Intro to ice fishing
LAC QUI PARLE -- "It's good work if you can get it," said Jeff Lalim, a broad smile on his face.
It was his comeback for the ribbing that he had been taking, including some from his mother.
"She said: 'You're going ice fishing for a class?' "
Yes he did.
Lalim, an instructor with the Yellow Medicine East High School in Granite Falls, started his work day one week ago Friday by scooping the ice from newly drilled fishing holes on Lac qui Parle Lake.
Along with fellow instructor Ben Lecy, he hosted 11 high school students - five girls and six boys - for a day-long "hands on" ice fishing experience. No lectures included, but lots of fun.
The one-day ice fishing outing has now become an annual event for Lalim and students in his Lifetime Activities class.
A couple of years ago the YME school district surveyed its senior class and learned that students wanted more physical education programs in school, but not the usual 'run around the gym' kind of thing, said Lalim.
The answer has been this elective physical education class for high school seniors. They devote an entire semester to experience the kinds of sports and physical activities that they can enjoy through their adult lives. This group has tried their hands (and feet) at everything from golf and broomball to lacrosse and floor hockey.
Everyone in the class knew the subject their mentor was most eager to teach. "He's been talking about it since day one," said Bradley Muhl as he made his bobber bounce in a portable fish house.
Certainly no one was more excited than their instructor when student Martin Hagen pulled up the first walleye of the day. "It's the first walleye ever in Lifetime Activities," proclaimed Lalim before Hagen returned the 11¾ -inch specimen to the water.
This was nothing new to Hagen, who is an avid fisherman. But that is not always the case with high school students today in the land of 10,000 lakes.
Lalim said that while all 11 of this year's class could tell him they have been ice fishing at least once before, only a few can say they actually venture out enough to know what it's about.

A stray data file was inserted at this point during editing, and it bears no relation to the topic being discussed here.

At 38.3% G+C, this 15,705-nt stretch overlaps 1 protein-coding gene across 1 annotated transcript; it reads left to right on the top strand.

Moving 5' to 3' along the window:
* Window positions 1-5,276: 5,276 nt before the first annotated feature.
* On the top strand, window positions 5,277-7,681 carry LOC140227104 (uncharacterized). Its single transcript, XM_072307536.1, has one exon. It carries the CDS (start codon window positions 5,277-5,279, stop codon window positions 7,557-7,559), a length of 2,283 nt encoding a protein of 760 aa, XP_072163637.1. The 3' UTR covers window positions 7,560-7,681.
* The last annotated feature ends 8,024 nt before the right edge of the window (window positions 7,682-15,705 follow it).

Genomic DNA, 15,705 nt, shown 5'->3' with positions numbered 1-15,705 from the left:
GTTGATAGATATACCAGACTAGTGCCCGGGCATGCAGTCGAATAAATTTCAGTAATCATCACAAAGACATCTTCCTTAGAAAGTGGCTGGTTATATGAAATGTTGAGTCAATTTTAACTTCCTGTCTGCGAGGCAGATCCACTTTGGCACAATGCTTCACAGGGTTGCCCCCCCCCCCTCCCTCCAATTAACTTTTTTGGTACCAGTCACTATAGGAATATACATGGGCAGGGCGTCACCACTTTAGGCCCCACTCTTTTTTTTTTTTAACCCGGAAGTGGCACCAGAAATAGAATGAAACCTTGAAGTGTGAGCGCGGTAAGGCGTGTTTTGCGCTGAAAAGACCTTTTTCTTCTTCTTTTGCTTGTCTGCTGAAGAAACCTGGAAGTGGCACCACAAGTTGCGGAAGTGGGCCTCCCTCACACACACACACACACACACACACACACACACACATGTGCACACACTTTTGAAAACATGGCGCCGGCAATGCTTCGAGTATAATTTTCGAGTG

Exposing students to activities like ice fishing is important, Lalim noted. If we want young people to stay and make their careers in this area, we need to introduce them to the recreational opportunities they can enjoy here.
And if we want them to appreciate the outdoors, there is no better classroom than the real thing, he noted.
Last year's class was the first. It included four students who had never ice fished in their lives, said Lalim. One of the four happened to be a foreign exchange student from Hong Kong who couldn't get over the novelty of walking on water.
He never got over the fishing bug, either. After the ice fishing trip he started taking advantage of his host family's home along the Minnesota River to wet a line every chance he could, according to Lalim.
That's despite the fact that last year's class took to Lac qui Parle Lake on one of those days when the winds screamed and the ice was a glass sheet wanting of snow. The girls in the class had to be escorted on the ice or the wind would literally send them sliding down the lake, Lalim said, laughing at the memory.
This year the temperature was nudging 20 degrees and only the slightest breeze was available to carry the formations of geese that occasionally honked along the horizon. As Lalim fired up a barbecue grill outside, the five girls in this year's class learned about an important ice fishing tradition.
They played cards in the comfort of their teacher's heated fishing house. The portable radio was tuned to the only station it could receive. Fishing lines dangled from rattle wheels in each corner of the house. Were a fish to bite and pull the line, the wheel would turn and rattle, and interrupt the card game.
"Everything, I like everything we do," said Lindsy Rohlik when she and her fishing partners were asked about their Lifetime Activities Class. "I like how Mr. Lalim gets into it," added Melissa Rasmusson.
Their opinion was shared in the portable fish house just a few steps away, where Braden Lee, Bradlay Muhl, and Hagen jigged their poles while watching a small screen showing an underwater camera's view of their bouncing minnows.
Hagen watched one walleye rip his minnow from the hook before he could give a reciprocating tug on his pole. No matter. He dunked another minnow, the walleye returned and was landed.
Last year's class never caught a walleye, but did land a striped bass and catfish, and lost one cell phone. It belonged to instructor Ben Lecy. "The last thing I saw was 12:59," said Lecy. "I'm not accepting any long distance calls from walleye."
There weren't a lot of walleyes calling, but at day's end Lalim could report the class had nine bites, and caught three walleyes and one perch. All were released.
Next week starts the second semester and Lalim will introduce a new class to Lifetime Activities. "In early February I have to go fishing again," he laughed.